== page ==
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Artistry in Bloom

Gardens are both inspiration and workshop for photographers and painters with eyes for the outdoors.


"I perhaps owe becoming a painter to flowers."

-- Claude Monet


Some of the world's finest artists, including Monet, Renoir, Pissarro and Van Gogh, began their study of art in the garden.

Monet considered his gardens at Giverny to be his greatest work. Poppies and sunflowers became subjects for still-lifes; he brought them indoors to paint during inclement weather. Monet even used vegetable gardens to add dimension to his living canvas.

An artist's particular affinities are often reflected in his or her private landscape. Monet cultivated white peonies and irises for their shimmering quality; Renoir planted roses to re-create the delicate skin tones of women and children; Van Gogh, without gardens of his own, relied on those of friends and the flora around him to capture the natural juxtaposition of complementary colors.

Regardless of the medium, inspirational art can emerge from a well-planted border, a single potted plant or a natural tangle of flower and foliage. All it takes is an eye for detail and for when your leafy subjects are at their peak.

A Planter's Paradise

"Just look around you for inspiration," says Rafael Maniago of Bellflower, an artist, teacher and, he adds, perpetual student.

"I become instantly engaged by the way the light hits a certain spot, the way its luminousness filters through a leaf or casts a complexity of surrounding colors onto a nearby petal. I make that the focal center, the beginning of my painting, at the spot where the light becomes so beautiful."

Maniago is a plein-airist, working outdoors in the method of the Impressionists, replicating in oil the beauty of nature on canvas. His courtyard is surrounded by rich, deep plantings of exotic flowers and a raised balcony.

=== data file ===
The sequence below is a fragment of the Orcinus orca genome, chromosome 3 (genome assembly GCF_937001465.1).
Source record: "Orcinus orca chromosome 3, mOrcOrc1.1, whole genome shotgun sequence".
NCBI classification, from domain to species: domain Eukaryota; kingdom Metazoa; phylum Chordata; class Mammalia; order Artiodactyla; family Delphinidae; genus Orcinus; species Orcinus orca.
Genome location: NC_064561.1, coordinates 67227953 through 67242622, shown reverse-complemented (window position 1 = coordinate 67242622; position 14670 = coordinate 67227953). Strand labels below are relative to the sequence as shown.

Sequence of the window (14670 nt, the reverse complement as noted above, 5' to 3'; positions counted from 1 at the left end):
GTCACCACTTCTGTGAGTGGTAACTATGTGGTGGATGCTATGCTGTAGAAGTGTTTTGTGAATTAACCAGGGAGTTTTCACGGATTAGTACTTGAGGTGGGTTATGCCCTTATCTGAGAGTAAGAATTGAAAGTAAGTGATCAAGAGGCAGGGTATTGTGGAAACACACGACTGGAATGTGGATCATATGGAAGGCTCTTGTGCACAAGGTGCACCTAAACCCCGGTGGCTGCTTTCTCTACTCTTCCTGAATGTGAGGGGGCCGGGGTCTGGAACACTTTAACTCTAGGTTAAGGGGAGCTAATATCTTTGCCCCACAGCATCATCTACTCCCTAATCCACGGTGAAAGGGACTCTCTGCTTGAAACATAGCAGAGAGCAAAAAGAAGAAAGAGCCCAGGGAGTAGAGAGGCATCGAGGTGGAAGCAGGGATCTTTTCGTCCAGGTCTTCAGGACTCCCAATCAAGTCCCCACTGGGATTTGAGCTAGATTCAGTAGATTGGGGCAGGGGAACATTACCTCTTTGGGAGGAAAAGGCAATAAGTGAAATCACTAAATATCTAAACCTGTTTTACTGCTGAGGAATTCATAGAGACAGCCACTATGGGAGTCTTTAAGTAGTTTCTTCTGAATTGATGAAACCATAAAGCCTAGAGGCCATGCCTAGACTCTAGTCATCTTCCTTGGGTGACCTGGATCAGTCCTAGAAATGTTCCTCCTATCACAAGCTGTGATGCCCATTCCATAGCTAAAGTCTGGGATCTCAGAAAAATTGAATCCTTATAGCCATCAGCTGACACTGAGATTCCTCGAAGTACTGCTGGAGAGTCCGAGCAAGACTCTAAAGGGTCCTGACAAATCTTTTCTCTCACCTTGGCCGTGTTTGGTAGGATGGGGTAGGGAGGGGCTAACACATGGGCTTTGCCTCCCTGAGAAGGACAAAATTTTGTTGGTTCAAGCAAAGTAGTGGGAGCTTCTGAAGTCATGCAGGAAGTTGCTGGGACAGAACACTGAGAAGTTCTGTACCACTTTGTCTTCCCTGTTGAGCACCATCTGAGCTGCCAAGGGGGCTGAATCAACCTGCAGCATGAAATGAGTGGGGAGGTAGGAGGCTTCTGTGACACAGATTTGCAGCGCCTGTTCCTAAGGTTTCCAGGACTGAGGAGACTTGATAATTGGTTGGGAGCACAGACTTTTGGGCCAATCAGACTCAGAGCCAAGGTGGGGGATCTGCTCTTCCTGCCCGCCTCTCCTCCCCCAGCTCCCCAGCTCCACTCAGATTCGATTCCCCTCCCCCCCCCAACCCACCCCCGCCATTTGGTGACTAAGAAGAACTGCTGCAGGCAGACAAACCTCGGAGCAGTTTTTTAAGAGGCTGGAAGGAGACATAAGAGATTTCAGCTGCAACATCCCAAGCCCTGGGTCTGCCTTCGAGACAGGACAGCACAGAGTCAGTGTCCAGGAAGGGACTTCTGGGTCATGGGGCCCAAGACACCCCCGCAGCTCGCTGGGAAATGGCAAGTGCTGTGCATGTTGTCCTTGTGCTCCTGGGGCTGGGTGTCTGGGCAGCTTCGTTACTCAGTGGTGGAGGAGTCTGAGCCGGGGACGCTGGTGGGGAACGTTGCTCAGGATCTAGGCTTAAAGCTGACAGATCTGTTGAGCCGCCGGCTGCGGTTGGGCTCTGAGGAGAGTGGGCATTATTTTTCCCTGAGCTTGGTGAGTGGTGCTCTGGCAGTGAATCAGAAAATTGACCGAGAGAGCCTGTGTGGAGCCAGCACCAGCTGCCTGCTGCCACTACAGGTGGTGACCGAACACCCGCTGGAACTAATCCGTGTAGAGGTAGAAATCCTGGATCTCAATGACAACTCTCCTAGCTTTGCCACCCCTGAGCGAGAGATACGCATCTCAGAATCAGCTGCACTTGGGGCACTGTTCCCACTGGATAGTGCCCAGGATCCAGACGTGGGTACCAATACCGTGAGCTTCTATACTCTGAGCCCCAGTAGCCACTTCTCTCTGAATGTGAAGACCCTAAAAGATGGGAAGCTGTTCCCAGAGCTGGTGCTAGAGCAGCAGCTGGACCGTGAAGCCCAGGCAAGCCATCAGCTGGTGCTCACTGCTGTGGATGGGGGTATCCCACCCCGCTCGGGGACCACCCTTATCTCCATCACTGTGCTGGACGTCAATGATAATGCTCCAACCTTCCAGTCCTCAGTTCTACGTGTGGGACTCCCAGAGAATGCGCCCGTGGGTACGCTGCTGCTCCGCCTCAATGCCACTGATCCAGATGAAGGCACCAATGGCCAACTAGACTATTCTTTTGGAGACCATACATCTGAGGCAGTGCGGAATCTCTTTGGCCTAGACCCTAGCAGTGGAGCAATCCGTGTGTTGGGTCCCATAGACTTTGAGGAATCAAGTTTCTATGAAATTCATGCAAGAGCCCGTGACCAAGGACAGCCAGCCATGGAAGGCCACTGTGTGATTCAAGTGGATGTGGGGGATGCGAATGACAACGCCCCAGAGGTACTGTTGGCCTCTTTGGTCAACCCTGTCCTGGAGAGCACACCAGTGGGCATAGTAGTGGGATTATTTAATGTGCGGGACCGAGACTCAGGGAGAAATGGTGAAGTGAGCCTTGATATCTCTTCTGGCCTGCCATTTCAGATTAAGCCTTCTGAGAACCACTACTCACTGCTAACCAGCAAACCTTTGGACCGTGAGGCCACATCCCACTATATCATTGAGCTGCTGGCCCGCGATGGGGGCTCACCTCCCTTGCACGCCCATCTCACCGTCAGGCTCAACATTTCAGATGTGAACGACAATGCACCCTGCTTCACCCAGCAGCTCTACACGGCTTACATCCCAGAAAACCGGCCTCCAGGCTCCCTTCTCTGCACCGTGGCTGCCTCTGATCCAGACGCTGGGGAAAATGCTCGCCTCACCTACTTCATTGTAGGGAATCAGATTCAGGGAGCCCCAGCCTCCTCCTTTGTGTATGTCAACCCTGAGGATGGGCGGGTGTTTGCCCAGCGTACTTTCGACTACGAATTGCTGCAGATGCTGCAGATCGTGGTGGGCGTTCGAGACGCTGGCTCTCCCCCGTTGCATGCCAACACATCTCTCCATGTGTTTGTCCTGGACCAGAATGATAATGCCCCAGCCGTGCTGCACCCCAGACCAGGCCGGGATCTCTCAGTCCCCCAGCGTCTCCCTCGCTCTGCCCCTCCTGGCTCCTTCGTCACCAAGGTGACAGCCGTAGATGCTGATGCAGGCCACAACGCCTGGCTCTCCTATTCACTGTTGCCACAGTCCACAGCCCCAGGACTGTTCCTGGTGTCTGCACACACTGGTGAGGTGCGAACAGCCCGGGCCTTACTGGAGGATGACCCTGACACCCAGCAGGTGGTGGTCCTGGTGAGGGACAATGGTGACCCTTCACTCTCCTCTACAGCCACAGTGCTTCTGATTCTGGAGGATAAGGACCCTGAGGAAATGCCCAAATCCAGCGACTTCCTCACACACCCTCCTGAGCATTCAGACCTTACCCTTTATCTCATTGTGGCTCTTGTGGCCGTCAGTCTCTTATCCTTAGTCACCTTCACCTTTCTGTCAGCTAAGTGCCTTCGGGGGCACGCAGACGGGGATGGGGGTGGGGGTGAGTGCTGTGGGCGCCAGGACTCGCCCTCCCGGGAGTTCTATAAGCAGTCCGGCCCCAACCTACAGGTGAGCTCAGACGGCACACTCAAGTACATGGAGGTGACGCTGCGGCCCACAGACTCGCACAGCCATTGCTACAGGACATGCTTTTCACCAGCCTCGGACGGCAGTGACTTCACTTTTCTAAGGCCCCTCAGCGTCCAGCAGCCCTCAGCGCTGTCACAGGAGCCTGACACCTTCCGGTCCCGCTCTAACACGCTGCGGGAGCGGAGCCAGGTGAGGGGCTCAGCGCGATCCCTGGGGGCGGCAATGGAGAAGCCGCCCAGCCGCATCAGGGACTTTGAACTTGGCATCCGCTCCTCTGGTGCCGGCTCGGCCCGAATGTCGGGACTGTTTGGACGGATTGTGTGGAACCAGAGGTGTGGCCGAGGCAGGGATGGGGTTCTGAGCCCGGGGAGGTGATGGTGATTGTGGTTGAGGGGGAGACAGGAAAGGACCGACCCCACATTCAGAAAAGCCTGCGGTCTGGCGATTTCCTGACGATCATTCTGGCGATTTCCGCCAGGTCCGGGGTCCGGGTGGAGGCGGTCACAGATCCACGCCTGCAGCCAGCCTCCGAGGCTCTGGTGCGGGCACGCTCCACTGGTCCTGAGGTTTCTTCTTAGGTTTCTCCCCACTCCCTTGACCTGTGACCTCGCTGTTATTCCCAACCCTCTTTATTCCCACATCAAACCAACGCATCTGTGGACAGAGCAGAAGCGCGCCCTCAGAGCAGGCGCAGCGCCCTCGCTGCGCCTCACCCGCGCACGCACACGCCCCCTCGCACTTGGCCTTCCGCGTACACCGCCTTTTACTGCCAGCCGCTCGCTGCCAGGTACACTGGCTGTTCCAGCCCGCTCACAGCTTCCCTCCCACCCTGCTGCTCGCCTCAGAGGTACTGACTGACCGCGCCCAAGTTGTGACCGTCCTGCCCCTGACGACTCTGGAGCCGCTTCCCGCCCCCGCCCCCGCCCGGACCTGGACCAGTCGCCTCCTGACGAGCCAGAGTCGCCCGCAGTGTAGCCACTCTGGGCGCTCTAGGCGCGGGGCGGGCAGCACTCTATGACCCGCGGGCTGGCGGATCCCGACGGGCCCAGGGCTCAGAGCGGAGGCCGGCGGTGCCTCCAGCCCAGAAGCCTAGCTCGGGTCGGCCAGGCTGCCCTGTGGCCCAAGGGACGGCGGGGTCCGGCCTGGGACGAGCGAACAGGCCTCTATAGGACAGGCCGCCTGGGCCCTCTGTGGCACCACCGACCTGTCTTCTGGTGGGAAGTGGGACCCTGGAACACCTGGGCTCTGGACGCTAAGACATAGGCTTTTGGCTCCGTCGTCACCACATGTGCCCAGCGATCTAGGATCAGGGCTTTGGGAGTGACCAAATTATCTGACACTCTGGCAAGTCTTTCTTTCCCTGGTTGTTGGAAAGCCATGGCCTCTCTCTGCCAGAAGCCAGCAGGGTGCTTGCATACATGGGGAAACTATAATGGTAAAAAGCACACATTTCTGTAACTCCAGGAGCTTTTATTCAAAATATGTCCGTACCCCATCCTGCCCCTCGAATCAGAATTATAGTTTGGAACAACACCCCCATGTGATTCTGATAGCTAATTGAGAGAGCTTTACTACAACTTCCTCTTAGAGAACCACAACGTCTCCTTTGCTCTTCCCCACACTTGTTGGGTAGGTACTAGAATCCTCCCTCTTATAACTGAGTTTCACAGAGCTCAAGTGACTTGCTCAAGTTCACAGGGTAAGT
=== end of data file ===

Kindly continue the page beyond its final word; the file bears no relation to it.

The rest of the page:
"I taught myself the complexities of dealing with stone and brick because it was important to my art," Maniago says. "I plant in my garden what I want to paint."

A front garden is filled with roses, his favorite subject; a side trellis allows clusters of grapes to double as still-life studies. Nestled among the large-leafed plants at the garden's perimeter are white marble statues representing the seasons. Water hyacinths crowd together in tubs, their lilac-blue blossoms spontaneously appearing in Maniago's paintings.

"When I paint in my garden or on location, there are the problems of wind, sun, bugs, everything. That's part of it--to smell the flowers, feel the wind. If I don't have time to finish a painting, I take its photograph to my studio and turn on the fan, so I still have the feeling of the wind."

The Gardener's Eye

Caroline Linscott's wood-framed house looks like an illustration from a late-1800s gardening journal. A studio by day, her San Juan Capistrano home is 30 feet from the railroad tracks--so close that the frequent passenger trains rattle the paintings on the walls as they pass.

Surrounded by a grand confusion of sweet peas, hollyhocks, Oriental poppies, geraniums and bougainvillea, Linscott creates watercolor garden scenes and brilliant singular flower paintings, with an affinity for white.

"It's a joyous challenge to re-create white flowers using the translucence of watercolors," Linscott says. "There are so many shades of white, with shadowy tones of blue, pink and a range of other colors you wouldn't expect."

Linscott notes the importance of not working from the subconscious, but teaching oneself to truly see.

"As a gardener you know what a flower is and how it's put together," she says. "As an artist I've learned to study, get the magnifying glass out and look in depth."

Linscott relies on myriad methods to transfer her subject to paper. A simple approach is to first sketch the scene on plain paper, then use graphite paper to transfer its basic form to watercolor paper. If the work is very complex, she projects a photographic image directly onto the work surface with an opaque projector, lightly penciling in the details and erasing them once the work is underway.

Nature's Grown

Mari Penny of Anaheim Hills paints larger-than-life flowers and fruits with acrylic paints, an easy medium to work with.

"When I reach a stopping point, I simply cover my paints with a little plastic wrap and store them in the refrigerator," she says. "Brushes clean in a flash with water--no linseed oil or fumes from turpentine. And acrylics dry incredibly fast compared to oils."

A grower of table grapes, Penny's husband, John, has access to growers who ship top-quality produce to other parts of the country. "I'm fortunate," Penny says. "If I want a certain kind of chili pepper for my art, or some figs or unusual type of eggplant, my husband is able to locate them for me."

Penny creates her garden borders by grouping colors. "Violet verbena and bright gold marigolds make a beautiful planting mixed with pink snapdragons," Penny says. These brilliant bouquets then fill her waiting canvases.

Picture Perfect

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